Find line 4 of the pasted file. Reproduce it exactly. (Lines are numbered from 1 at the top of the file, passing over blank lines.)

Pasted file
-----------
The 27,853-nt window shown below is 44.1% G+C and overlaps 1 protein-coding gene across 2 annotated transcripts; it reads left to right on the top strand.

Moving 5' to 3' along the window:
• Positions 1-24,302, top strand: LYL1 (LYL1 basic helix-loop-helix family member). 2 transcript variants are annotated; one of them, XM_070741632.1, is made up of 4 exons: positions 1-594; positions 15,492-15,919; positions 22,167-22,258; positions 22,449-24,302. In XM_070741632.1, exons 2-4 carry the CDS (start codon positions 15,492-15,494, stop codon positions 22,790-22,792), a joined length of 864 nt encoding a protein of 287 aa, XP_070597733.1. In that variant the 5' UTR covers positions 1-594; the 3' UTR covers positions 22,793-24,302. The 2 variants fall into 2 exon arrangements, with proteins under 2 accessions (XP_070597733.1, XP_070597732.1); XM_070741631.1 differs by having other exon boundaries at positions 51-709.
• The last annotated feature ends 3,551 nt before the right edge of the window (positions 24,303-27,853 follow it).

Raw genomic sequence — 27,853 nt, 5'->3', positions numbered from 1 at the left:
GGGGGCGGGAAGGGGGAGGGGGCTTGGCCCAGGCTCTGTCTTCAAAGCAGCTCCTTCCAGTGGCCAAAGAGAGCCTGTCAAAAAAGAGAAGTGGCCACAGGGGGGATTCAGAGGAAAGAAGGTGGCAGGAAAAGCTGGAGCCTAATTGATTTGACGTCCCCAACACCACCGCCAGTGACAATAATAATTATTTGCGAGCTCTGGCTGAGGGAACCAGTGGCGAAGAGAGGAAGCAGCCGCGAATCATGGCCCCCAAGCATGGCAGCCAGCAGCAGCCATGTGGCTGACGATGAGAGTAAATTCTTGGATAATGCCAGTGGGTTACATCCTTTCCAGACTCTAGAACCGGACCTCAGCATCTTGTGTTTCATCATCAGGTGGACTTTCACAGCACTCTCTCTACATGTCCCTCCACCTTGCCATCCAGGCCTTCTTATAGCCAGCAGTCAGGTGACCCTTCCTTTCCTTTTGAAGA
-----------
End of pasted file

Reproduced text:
• The last annotated feature ends 3,551 nt before the right edge of the window (positions 24,303-27,853 follow it).